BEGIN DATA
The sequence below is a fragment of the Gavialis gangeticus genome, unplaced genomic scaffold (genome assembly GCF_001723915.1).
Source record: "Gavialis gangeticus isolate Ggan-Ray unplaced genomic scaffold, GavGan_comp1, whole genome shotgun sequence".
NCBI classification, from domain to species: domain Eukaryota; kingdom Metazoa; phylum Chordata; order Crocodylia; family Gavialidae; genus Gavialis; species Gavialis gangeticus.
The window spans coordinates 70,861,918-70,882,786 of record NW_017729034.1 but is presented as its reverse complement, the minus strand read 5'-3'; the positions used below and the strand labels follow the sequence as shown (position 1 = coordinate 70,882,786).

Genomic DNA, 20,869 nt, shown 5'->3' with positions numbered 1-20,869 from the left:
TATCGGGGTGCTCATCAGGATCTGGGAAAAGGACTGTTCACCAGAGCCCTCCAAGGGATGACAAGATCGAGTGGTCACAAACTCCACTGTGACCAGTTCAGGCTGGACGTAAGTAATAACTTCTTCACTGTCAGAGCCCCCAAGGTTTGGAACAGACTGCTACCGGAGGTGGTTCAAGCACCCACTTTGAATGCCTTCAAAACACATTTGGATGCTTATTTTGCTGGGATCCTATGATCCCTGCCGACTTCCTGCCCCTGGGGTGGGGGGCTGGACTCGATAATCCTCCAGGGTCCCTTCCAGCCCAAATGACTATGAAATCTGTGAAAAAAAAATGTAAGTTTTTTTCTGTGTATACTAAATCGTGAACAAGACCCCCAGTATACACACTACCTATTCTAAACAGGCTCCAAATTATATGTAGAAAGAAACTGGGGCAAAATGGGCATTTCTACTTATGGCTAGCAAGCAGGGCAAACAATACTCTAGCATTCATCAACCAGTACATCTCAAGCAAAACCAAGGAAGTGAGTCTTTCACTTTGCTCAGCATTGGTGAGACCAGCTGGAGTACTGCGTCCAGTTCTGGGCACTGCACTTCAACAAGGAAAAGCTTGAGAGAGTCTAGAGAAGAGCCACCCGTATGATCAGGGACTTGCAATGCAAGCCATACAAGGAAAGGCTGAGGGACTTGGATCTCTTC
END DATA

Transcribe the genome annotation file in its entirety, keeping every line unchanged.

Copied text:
The sequence below is a fragment of the Gavialis gangeticus genome, unplaced genomic scaffold (genome assembly GCF_001723915.1).
Source record: "Gavialis gangeticus isolate Ggan-Ray unplaced genomic scaffold, GavGan_comp1, whole genome shotgun sequence".
NCBI classification, from domain to species: domain Eukaryota; kingdom Metazoa; phylum Chordata; order Crocodylia; family Gavialidae; genus Gavialis; species Gavialis gangeticus.
The window spans coordinates 70,861,918-70,882,786 of record NW_017729034.1 but is presented as its reverse complement, the minus strand read 5'-3'; the positions used below and the strand labels follow the sequence as shown (position 1 = coordinate 70,882,786).

Genomic DNA, 20,869 nt, shown 5'->3' with positions numbered 1-20,869 from the left:
TATCGGGGTGCTCATCAGGATCTGGGAAAAGGACTGTTCACCAGAGCCCTCCAAGGGATGACAAGATCGAGTGGTCACAAACTCCACTGTGACCAGTTCAGGCTGGACGTAAGTAATAACTTCTTCACTGTCAGAGCCCCCAAGGTTTGGAACAGACTGCTACCGGAGGTGGTTCAAGCACCCACTTTGAATGCCTTCAAAACACATTTGGATGCTTATTTTGCTGGGATCCTATGATCCCTGCCGACTTCCTGCCCCTGGGGTGGGGGGCTGGACTCGATAATCCTCCAGGGTCCCTTCCAGCCCAAATGACTATGAAATCTGTGAAAAAAAAATGTAAGTTTTTTTCTGTGTATACTAAATCGTGAACAAGACCCCCAGTATACACACTACCTATTCTAAACAGGCTCCAAATTATATGTAGAAAGAAACTGGGGCAAAATGGGCATTTCTACTTATGGCTAGCAAGCAGGGCAAACAATACTCTAGCATTCATCAACCAGTACATCTCAAGCAAAACCAAGGAAGTGAGTCTTTCACTTTGCTCAGCATTGGTGAGACCAGCTGGAGTACTGCGTCCAGTTCTGGGCACTGCACTTCAACAAGGAAAAGCTTGAGAGAGTCTAGAGAAGAGCCACCCGTATGATCAGGGACTTGCAATGCAAGCCATACAAGGAAAGGCTGAGGGACTTGGATCTCTTC